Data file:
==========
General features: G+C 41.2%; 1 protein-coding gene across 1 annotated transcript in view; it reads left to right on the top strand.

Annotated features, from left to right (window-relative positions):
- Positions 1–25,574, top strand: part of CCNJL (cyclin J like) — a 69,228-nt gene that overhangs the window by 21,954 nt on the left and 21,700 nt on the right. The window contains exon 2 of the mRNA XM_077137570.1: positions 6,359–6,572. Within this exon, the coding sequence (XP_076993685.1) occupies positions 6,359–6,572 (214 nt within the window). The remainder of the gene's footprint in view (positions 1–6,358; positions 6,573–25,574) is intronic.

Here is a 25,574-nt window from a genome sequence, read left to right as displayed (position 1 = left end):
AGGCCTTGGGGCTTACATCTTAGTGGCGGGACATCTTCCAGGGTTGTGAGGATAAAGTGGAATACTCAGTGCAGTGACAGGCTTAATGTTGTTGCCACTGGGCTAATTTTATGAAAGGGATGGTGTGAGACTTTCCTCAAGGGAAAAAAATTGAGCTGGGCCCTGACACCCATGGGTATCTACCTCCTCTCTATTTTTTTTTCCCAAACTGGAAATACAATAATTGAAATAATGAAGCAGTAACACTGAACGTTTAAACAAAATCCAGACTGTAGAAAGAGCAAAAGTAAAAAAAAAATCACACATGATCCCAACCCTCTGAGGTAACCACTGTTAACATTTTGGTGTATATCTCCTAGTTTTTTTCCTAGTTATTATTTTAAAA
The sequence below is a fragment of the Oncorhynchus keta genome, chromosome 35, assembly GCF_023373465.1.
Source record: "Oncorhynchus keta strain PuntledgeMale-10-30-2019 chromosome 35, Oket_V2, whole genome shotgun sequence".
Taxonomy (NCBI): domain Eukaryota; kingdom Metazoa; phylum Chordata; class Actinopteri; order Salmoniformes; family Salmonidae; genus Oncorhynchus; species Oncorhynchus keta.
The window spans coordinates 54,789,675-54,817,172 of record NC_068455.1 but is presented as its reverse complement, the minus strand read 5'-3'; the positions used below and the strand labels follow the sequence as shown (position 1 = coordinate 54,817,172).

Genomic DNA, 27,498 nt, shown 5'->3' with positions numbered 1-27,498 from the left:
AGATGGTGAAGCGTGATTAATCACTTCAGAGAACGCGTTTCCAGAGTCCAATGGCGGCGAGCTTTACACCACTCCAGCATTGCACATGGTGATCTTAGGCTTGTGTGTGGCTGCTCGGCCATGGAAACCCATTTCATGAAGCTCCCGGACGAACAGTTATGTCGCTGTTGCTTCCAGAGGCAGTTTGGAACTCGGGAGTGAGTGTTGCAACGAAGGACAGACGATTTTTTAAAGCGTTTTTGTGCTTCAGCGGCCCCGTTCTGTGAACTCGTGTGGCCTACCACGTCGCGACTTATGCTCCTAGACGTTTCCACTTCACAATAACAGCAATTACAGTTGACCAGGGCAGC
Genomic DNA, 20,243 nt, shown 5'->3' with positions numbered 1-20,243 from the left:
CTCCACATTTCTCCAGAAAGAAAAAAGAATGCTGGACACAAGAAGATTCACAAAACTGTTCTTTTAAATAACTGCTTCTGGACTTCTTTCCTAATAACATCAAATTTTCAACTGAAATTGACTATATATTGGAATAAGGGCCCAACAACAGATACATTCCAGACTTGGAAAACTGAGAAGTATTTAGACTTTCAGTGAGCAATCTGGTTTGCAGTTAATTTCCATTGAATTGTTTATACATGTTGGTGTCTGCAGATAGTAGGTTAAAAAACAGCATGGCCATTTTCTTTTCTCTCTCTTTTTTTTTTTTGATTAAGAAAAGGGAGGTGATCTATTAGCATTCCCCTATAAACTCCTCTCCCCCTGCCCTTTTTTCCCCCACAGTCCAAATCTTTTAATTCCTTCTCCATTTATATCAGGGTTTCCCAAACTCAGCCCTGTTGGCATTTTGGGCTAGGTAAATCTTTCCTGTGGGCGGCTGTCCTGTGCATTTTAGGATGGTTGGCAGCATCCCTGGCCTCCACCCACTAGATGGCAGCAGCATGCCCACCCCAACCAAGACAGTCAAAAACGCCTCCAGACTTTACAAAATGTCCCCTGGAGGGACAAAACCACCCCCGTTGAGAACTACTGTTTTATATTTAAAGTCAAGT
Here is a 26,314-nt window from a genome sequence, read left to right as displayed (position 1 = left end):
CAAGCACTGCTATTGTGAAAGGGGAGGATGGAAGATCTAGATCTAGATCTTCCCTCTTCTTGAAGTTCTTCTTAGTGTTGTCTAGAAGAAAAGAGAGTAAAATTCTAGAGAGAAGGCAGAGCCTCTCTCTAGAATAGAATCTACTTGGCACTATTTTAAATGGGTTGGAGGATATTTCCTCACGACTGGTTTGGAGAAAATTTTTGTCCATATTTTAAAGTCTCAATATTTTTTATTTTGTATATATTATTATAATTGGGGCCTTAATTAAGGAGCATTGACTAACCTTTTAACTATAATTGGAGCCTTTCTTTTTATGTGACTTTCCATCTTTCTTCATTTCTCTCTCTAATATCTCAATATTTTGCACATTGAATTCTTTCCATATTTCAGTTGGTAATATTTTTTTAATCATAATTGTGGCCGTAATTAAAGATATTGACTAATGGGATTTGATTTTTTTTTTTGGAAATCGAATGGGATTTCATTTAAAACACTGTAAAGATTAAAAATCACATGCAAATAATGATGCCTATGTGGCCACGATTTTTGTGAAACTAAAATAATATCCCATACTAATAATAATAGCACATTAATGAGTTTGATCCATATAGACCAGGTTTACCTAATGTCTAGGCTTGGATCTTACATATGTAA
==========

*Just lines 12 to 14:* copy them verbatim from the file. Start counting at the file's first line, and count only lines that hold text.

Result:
Genomic DNA, 20,243 nt, shown 5'->3' with positions numbered 1-20,243 from the left:
CTCCACATTTCTCCAGAAAGAAAAAAGAATGCTGGACACAAGAAGATTCACAAAACTGTTCTTTTAAATAACTGCTTCTGGACTTCTTTCCTAATAACATCAAATTTTCAACTGAAATTGACTATATATTGGAATAAGGGCCCAACAACAGATACATTCCAGACTTGGAAAACTGAGAAGTATTTAGACTTTCAGTGAGCAATCTGGTTTGCAGTTAATTTCCATTGAATTGTTTATACATGTTGGTGTCTGCAGATAGTAGGTTAAAAAACAGCATGGCCATTTTCTTTTCTCTCTCTTTTTTTTTTTTGATTAAGAAAAGGGAGGTGATCTATTAGCATTCCCCTATAAACTCCTCTCCCCCTGCCCTTTTTTCCCCCACAGTCCAAATCTTTTAATTCCTTCTCCATTTATATCAGGGTTTCCCAAACTCAGCCCTGTTGGCATTTTGGGCTAGGTAAATCTTTCCTGTGGGCGGCTGTCCTGTGCATTTTAGGATGGTTGGCAGCATCCCTGGCCTCCACCCACTAGATGGCAGCAGCATGCCCACCCCAACCAAGACAGTCAAAAACGCCTCCAGACTTTACAAAATGTCCCCTGGAGGGACAAAACCACCCCCGTTGAGAACTACTGTTTTATATTTAAAGTCAAGT
Here is a 26,314-nt window from a genome sequence, read left to right as displayed (position 1 = left end):